Stereotypes Of Women In Sports Journalism

2019 Words9 Pages
Elle Duncan, host of NESN Live, explains difficulties she’s experienced being a women in this field. “It’s as simple as players in the locker room doing things because you are the only woman around,” says Duncan Women are discouraged from having any other position than “sideline reporter”, because apparently that’s all they know, and that’s all they're good for. Asking questions and discussing injury reports are all women know thus far. There are plenty of male writers, reporters and anchors that have never played professional sports but are stilled allowed to give their opinions, but when women add their thoughts about a sport, they are challenged because they’ve never participated in a professional sport. “Girls are trying to over…show more content…
“You only see these pretty girls as sideline reporters, but never analysts,” says Duncan. “Women always have to defend themselves and prove that they should be able to get the same jobs that the men have.” The stereotypes that occur because of incidents with women in the media have created roadblocks for all women pursuing a career in sports media. The modern depiction of a female sports reporter is ‘a pretty girl in front of a camera reading questions off prompters’. This has truly become the glass ceiling for women in sports journalism. Things will only improve for women in time if women start to fight for their right to be equal, and prove they are capable of the same jobs that men have in sports. Duncan believes that women that want to make it in the field today must aim high. They have to stop reaching for “just being a sideline reporter”, and start reaching for becoming the anchor or an analyst. She says that young girls should aim for the highest that they…show more content…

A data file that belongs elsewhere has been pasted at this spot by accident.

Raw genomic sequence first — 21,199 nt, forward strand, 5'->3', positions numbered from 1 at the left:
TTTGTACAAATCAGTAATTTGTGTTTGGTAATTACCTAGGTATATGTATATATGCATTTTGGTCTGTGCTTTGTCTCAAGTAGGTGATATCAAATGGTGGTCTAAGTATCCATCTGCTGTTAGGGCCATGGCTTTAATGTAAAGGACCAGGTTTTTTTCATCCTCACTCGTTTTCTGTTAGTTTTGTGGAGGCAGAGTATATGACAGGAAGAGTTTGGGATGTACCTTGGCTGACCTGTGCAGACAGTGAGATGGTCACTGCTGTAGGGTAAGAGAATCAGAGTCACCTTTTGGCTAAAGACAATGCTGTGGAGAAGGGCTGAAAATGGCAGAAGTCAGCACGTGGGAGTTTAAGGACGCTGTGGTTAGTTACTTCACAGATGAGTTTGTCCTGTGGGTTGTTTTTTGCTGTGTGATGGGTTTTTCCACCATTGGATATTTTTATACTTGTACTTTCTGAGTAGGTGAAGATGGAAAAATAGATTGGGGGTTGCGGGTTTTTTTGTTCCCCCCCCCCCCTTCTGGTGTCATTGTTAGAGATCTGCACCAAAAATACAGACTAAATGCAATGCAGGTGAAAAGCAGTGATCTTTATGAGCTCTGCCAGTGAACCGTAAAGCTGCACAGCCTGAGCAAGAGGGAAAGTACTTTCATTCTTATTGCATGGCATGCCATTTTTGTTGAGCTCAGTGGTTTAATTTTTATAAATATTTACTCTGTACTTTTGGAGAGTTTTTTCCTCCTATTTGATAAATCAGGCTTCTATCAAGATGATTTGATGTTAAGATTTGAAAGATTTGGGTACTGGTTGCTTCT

Women have the right to not only stand next to men and report on the sidelines, but also become female sports anchors as well as female analysts. A Huffington Post article, ‘It’s Time to Have Female Play-by-Play Announcers’ states that in 2011, Alex Flanagan, a female sideline reporter, told USA Today, "I always laugh. Our industry is filled with a lot of sports reporters who have never played the game of football. So what's different between you as a (male) sports reporter, or sportswriter, who never played the game of football, and me as a female who has never played the game of football, in knowing the game of football?" Women sportscasters are always held to a higher standard than men. People assume things such as ‘Oh, she's just a pretty blonde. She doesn't know what she's talking about.' Reporters often are stereotyped as clueless eye candy and aren’t taken seriously. Women are harassed and disrespected. However, many women are sports fans and follow sports religiously, unlike previous years before when stadiums were filled with white men who smoked cigars and gambled on the

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